Historic Dutch bridge to be DISMANTLED for Jeff Bezos's superyacht

Historic Dutch bridge will be DISMANTLED so Jeff Bezos’s newly-built £400m Y721 superyacht with three giant masts can pass through (and the Amazon billionaire will foot the bill)

  • Y721 will be the biggest sailing yacht in the world when it is completed this year
  • Currently being finished at Oceano shipyard in Alblasserdam in The Netherlands
  • But in order for it to reach the ocean, the iconic Koningshavenbrug bridge in Rotterdam, known to locals as De Hef, will have to be dismantled for a day
  • Despite being 130ft when fully raised, there will still not be enough clearance 

A historic Dutch bridge will be dismantled to allow Jeff Bezos’s newly-built superyacht to pass through, with the bill being footed by the Amazon billionaire.

The £400million, 417ft (127 metre) Y721 will be the biggest sailing yacht in the world when it is completed this year in the Netherlands, overtaking the current largest ocean-going passenger ship Sea Cloud.

It is currently being built at the Oceano shipyard in Alblasserdam in the west of the Netherlands, but in order to get out to sea the iconic Koningshavenbrug bridge in Rotterdam, known to locals as De Hef, will have to be dismantled.

The the iconic Koningshavenbrug bridge in Rotterdam, known to locals as De Hef will be dismantled to allow Jeff Bezos’s newly-built superyacht to pass through, with the bill being footed by the Amazon billionaire

The £400million, 417ft Y721 will be the biggest sailing yacht in the world when it is completed this year in the Netherlands, overtaking the current largest ocean-going passenger ship

Bezos’s ownership of the yacht was confirmed in the book Amazon Unbound, which described the boat as ‘one of the finest sailing yachts in existence’. Pictured: Bezos (left) with girlfriend Lauren Sanchez

The Amazon founder’s secretive yacht – a glimpse of which was caught in October – will feature three enormous masts and three decks, and it will be unable to fit under the bridge, even with its full clearance of 130ft (40 metres).

When the bridge was renovated in 2017, the local council pledged that it would never be dismantled again.

However, according to Dutch broadcaster Rijnmond, that promise is set to be broken to accommodate Bezos’s giant ship, with the Amazon founder promising to cover the costs needed for the work.

De Hef was first built over the Nieuwe Maas river in 1927 and has been a key feature throughout Rotterdam’s history since its construction.

In 1933, a Dutchman named Lou Vlasblom made a then-record breaking dive from the top of the bridge. Two weeks later, Jan Tabbernee died trying to match the stunt. 

The bridge, characterised by its two towers and the green tint to its steel, was heavily damaged in 1940 during the bombardment of Rotterdam, and is now officially protected as a landmark.

Previous attempts to permanently demolish the bridge, such as one in 1993, were met with fierce resistance from locals, who succeeded in blocking the plan.

And for a brief period between 2014 and 2017, the De Hef lost its footbridge between the two towers, with the council promising to not dismantle it again.

Despite its iconic status, Oceano and Bezos have successfully lobbied the local council in order for the bridge to be dismantled to allow his yacht to pass.

Despite the bridge’s iconic status, yacht builder Oceano and Bezos have successfully lobbied the local council in order for the bridge to be dismantled to allow his yacht to pass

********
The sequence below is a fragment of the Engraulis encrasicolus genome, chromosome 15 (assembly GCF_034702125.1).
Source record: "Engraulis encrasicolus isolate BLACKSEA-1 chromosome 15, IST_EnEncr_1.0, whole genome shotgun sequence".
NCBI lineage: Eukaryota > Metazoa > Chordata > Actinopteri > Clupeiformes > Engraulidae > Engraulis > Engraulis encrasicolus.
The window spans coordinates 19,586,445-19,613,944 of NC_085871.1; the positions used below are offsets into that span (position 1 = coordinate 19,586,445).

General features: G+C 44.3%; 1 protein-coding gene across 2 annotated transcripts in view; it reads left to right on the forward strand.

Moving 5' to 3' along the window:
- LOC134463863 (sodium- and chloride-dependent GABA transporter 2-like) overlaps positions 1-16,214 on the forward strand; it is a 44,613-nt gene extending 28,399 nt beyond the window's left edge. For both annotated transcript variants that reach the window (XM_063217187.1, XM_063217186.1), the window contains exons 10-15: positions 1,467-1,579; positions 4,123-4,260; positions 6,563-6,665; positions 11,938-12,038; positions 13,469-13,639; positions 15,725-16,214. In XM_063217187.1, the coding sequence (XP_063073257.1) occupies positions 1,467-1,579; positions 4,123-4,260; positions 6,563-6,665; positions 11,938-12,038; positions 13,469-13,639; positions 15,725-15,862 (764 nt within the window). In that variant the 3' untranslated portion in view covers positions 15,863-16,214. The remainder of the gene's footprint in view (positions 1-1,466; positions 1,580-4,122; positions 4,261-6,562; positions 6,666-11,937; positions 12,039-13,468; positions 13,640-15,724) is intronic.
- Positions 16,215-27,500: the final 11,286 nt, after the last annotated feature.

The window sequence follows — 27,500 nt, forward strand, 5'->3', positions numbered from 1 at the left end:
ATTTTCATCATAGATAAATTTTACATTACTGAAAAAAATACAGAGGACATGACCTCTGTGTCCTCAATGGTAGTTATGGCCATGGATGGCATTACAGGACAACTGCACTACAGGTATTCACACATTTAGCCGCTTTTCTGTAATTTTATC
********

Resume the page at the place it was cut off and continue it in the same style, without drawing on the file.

The Amazon founder’s secretive yacht will feature three ‘enormous’ masts and several decks. It is being built by custom yacht builder Oceanco and is thought to be based on the company’s Black Pearl ship

Rijnmond reported that councillors agreed to the request despite facing opposition from local history experts and other residents.

Ton Wesselink, a member of the local history society Historisch Genootschap Roterodamum, told the broadcaster: ‘Jobs are important, but there are limits with what you can and should do with our industrial heritage.’

But the leader of the project Marcel Walravens praised the council’s decision, saying there was no other option, and hopes only have to remove the top section. 

‘This mainly concerns the passage of a ship with high masts through De Hef. At the Koninginnebrug we can press a button and it opens,’ he said.

‘That is not possible here, because De Hef has a maximum height. The only alternative is to take out the middle part.’ 

Walravens said that he hopes that, if managed well, the middle section of the bridge should only be removed for a single day to allow the yacht to pass through.

In October last year, the superyacht known as Y721 was rolled out of the Zwijndrecht shipyard, before being moved to Alblasserdam to be given its final fittings.

It is being built by Oceanco and is thought to be based on the company’s Black Pearl ship, one of the largest and most ecological yachts in the world.

De Hef was first built over the Nieuwe Maas river in 1927 and has been a key feature throughout Rotterdam’s history since its construction. The bridge was heavily damaged in 1940 during the bombardment of Rotterdam, and is now officially protected as a landmark

Pictured: The Black Pearl, the largest DynaRig sailing yacht in the world, with three 230ft tall (70 metre) carbon masts, and was built in 2018

The Black Pearl is the largest DynaRig sailing yacht in the world, with three 230ft tall (70 metre) carbon masts, and was built in 2018.

Bezos’s ownership of it was confirmed in the book Amazon Unbound, which described the boat as ‘one of the finest sailing yachts in existence’. 

Bezos lost his place as the richest man in the world last year to space tech rival Elon Musk. He currently has a net worth of $175billion (£130billion).       

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